Michael Ungar is the founder and director of the Resilience Research Centre at Dalhousie University in Canada. He is also a family therapist and professor of social work. He has received numerous awards, such as the Canadian Association of Social Workers National Distinguished Service Award (2012), and has authored around 15 books and over 200 peer…
 
This week, Peter Simons provides an update on the FDA's controversial approval of Alzheimer's drug aducanumab, a new guideline for psychoeducation about ADHD, a study linking poverty rates and youth suicide, and an article providing essential information about antidepressant withdrawal. Federal Investigation into FDA Approval of Alzheimer’s Drug Gu…
 
Patricia Rush, M.D., M.B.A. is an internal medicine physician whose scientific focus is complex chronic illness. Her over 40-year career has focused on working with underserved populations and promoting universal access to high-quality medical care. She spent 20 years in the Cook County (Illinois) Health System, including six years as director of t…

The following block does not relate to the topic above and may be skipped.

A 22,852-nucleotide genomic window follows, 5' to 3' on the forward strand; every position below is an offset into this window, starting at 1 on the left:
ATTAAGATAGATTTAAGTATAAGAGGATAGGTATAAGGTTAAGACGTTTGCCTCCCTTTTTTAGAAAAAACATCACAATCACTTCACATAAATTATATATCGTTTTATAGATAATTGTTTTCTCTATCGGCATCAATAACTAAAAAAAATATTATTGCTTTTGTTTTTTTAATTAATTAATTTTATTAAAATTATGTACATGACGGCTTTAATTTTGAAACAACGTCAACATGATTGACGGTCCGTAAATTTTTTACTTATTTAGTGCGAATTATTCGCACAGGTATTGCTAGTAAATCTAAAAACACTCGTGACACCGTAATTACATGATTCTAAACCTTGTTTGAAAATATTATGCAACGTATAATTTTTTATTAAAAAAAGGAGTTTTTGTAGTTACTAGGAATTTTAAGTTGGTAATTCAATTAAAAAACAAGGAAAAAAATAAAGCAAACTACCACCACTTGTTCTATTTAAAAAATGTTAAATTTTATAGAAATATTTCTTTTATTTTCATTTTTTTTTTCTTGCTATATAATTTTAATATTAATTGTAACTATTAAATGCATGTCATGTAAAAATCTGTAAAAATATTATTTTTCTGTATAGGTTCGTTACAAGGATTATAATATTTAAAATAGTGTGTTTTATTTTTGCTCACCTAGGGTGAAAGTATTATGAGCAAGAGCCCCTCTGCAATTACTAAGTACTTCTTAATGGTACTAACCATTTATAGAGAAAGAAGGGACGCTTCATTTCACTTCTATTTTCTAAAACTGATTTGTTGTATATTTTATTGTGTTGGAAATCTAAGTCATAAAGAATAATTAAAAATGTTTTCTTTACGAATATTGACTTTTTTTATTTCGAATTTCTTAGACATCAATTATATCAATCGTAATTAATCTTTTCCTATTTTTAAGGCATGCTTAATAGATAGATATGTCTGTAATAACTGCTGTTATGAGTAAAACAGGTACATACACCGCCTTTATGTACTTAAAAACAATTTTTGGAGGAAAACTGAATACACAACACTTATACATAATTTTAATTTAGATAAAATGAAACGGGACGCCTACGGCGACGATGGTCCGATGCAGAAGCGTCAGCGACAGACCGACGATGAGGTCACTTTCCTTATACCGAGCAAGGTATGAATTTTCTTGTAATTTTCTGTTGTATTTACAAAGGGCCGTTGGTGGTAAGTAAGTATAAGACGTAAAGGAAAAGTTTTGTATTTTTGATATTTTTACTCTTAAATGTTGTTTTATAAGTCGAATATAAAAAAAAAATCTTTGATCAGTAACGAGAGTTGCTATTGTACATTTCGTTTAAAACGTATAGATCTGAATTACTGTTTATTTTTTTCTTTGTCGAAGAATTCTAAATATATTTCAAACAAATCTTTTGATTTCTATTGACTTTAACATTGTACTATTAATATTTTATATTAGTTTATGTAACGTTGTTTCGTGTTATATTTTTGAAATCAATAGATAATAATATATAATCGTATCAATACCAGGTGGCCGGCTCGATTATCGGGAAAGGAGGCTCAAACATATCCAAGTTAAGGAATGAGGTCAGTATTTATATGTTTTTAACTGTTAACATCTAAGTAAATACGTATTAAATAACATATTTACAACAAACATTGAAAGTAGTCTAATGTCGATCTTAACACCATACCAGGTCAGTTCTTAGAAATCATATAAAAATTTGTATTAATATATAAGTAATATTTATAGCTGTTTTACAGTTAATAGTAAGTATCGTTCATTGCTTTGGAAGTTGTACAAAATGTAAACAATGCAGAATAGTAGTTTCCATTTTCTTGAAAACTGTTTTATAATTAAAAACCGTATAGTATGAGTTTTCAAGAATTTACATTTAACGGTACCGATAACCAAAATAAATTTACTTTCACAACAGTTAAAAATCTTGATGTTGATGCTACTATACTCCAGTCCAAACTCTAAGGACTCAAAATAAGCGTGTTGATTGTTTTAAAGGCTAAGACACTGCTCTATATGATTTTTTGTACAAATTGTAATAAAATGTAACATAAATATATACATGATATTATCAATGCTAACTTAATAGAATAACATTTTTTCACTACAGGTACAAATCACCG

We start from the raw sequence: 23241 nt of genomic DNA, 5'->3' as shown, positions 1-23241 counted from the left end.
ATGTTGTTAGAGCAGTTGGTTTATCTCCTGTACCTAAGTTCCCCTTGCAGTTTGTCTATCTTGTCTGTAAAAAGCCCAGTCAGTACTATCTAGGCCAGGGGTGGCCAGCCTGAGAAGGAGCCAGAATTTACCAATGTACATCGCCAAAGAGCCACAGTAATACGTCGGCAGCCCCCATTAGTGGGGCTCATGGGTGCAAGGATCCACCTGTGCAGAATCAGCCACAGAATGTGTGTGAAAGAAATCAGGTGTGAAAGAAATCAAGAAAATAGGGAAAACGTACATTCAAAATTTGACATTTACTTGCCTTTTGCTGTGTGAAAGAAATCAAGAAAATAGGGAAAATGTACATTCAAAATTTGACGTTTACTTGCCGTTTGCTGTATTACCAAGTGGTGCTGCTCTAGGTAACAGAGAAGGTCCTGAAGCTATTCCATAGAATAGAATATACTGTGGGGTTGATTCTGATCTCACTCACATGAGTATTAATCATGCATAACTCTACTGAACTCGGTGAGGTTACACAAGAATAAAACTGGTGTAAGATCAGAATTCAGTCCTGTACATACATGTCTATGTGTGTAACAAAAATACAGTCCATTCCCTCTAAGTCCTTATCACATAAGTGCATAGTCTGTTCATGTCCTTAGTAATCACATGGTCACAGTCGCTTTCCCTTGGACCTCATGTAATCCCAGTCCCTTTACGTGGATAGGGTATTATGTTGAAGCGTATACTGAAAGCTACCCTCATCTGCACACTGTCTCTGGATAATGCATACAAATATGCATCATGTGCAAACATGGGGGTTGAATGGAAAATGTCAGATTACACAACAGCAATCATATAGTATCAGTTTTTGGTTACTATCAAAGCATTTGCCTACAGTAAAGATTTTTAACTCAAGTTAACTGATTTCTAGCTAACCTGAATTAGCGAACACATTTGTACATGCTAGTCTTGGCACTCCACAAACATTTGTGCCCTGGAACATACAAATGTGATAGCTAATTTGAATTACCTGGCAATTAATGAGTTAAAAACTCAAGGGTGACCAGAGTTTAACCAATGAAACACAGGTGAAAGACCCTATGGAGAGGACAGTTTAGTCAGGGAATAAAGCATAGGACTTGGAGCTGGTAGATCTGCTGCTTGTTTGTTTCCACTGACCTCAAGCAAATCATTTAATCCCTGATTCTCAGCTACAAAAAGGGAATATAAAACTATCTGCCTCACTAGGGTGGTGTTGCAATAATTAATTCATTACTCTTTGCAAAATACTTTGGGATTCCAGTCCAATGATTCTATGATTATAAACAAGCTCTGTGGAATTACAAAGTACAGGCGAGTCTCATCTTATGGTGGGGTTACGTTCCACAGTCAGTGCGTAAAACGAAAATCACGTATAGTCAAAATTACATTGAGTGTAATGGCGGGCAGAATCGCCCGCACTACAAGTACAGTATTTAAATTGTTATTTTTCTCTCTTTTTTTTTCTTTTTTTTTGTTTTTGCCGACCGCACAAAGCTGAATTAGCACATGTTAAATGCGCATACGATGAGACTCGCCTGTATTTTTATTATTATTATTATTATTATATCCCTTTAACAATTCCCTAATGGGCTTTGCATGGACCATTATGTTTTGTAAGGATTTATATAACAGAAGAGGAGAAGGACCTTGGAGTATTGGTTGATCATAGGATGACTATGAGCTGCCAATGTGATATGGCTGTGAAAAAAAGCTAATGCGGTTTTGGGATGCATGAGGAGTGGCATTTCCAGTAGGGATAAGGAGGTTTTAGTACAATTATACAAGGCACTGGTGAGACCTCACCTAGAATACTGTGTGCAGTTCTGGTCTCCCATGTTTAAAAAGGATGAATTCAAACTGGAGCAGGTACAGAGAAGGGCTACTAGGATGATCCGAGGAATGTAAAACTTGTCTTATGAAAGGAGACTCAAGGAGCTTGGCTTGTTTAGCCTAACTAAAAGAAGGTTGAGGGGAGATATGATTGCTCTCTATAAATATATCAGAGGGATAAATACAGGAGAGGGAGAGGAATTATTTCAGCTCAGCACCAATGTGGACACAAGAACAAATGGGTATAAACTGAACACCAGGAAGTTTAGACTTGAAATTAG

Marcela Ot'alora works with the Multidisciplinary Association for Psychedelic Studies (MAPS) as the principal investigator for government research into MDMA-assisted psychotherapy. In addition to her role as principal investigator, she also worked as a co-therapist during earlier phases of MDMA psychotherapy research and currently leads the MDMA th…
 
This week, Peter Simons covers an article from a trauma survivor who describes the harms of screening, an article that found no genetic links to suicide risk, and an article that found animals were far better than humans at supporting grieving people. A Trauma Survivor Explains the Harms of Screening Study Finds No Genetic Correlations with Suicide…